Interview with Pavel Gimelberg, Head of Intelligent Automation at EPAM APAC

Pavel Gimelberg is the Principal, Head of Intelligent Automation at EPAM, where he is involved in helping insurance enterprises automate their business processes from claims automation, claims review and communication with customers.

In this interview, Mr. Gimelberg provides insights on how disruptive technologies such as Artificial Intelligence and Robotic Process Automation (RPA) can be leveraged by insurance companies to automate their business processes to drive efficiency.

Mr. Gimelberg is also a speaker at the Insurance Analytics & AI Innovation Asia Pacific conference on June 26-27th in Hong Kong.

Which processes does EPAM’s technology automate or streamline for insurance companies?

Some of our most recent projects focused on:

  • Claims automation, particularly in claim registration and first notification of loss, building case files through information extraction and structuring from inbound documentation (e.g. medical documentation, loss adjuster reports, legal service provider updates)
  • Claims review, validation and decision-making
  • Customer communication
  • Fraud analytics, such as risk assessment, scoring and triage

We look at these processes through three lenses: 1) client experience improvement, 2) business process reengineering to achieve efficiencies, and 3) intelligent automation to enhance customer experience and achieve process efficiency.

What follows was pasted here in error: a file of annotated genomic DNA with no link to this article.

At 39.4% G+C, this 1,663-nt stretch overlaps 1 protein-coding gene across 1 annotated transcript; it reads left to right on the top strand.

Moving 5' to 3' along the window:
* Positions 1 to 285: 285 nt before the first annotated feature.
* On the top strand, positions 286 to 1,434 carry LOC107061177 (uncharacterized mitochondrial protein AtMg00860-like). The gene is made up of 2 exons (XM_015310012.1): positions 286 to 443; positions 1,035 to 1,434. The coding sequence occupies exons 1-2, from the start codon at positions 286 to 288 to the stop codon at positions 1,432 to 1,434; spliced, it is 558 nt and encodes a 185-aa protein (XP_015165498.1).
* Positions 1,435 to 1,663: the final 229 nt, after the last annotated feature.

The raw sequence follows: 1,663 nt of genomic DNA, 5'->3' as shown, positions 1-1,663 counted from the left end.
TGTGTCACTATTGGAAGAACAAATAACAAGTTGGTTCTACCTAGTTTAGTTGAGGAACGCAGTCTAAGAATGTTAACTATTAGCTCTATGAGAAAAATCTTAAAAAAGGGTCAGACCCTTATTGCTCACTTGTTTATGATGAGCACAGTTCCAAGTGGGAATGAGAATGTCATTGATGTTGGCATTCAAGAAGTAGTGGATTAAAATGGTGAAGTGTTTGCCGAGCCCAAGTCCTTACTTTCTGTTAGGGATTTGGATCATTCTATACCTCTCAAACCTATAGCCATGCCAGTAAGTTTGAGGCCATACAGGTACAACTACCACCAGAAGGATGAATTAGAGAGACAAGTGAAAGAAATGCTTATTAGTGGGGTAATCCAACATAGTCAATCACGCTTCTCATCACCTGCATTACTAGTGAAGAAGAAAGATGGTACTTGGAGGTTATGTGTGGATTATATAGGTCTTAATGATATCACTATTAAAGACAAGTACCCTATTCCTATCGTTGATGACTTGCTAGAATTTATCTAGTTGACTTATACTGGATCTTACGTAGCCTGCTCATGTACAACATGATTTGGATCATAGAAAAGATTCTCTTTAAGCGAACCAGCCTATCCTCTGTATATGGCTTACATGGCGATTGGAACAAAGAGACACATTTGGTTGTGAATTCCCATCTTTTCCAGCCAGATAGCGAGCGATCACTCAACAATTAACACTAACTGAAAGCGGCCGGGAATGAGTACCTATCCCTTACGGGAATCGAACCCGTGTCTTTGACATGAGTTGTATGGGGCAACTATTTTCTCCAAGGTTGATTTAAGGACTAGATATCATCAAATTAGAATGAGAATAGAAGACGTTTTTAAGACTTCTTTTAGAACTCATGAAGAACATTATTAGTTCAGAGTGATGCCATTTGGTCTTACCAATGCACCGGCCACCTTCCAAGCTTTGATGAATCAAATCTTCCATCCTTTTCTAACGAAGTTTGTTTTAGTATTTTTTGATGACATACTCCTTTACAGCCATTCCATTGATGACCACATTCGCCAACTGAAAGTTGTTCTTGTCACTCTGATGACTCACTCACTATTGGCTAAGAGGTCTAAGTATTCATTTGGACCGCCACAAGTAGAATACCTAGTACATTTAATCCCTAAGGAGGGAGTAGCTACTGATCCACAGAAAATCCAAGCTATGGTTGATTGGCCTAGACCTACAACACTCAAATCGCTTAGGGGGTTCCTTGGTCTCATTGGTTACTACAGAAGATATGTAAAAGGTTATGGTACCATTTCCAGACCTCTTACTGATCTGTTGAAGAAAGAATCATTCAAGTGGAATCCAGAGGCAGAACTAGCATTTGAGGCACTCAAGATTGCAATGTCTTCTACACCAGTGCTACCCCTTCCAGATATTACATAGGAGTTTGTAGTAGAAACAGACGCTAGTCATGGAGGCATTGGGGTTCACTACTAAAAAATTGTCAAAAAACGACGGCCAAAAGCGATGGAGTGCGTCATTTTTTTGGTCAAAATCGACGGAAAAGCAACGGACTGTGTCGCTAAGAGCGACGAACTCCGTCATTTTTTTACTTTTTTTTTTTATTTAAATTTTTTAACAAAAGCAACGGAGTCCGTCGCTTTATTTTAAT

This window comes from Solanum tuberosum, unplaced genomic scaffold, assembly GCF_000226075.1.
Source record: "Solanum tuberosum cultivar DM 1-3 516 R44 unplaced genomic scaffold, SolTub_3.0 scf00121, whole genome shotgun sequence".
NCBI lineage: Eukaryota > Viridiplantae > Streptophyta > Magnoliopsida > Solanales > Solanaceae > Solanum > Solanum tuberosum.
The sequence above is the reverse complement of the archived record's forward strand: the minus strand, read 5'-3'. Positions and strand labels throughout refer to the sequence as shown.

What is RPA? Why is RPA important?

The term Robotic Process Automation (or RPA) is a bit misleading as there are no physical robots involved in this technology. In essence, RPA involves software scripts that execute on virtual or physical machines and operate mostly on the UI level to mimic operators’ behaviour. The importance of RPA lies in two main areas. First, RPA technology provides much faster end-to-end automation for clients compared to traditional IT automation and therefore makes operational automation feasible that was previously out of reach. Second and most importantly, RPA changes the mindset of operations people, as they become masters of their processes, more involved in automation and realise their great efficiency ideas.

In which domains do you see the biggest impact for RPA in the coming years?

We believe that every company in every industry can benefit from RPA, but there are two types of companies that can see the greatest benefit. The first is high-volume, low-margin operational industries where there’s an environment in which operators fight to save each minute of work. By streamlining their processes, making them RPA-friendly and then subsequently automating, we can unleash efficiency benefits of up to 90% per process. The second industry type involves those with large amounts of working capital and long cycle time, such as wholesalers. For these industries, RPA can help to reduce cycle time. Reduction of cycle time by even 1% can unfreeze millions of dollars in assets and create great competitive advantage.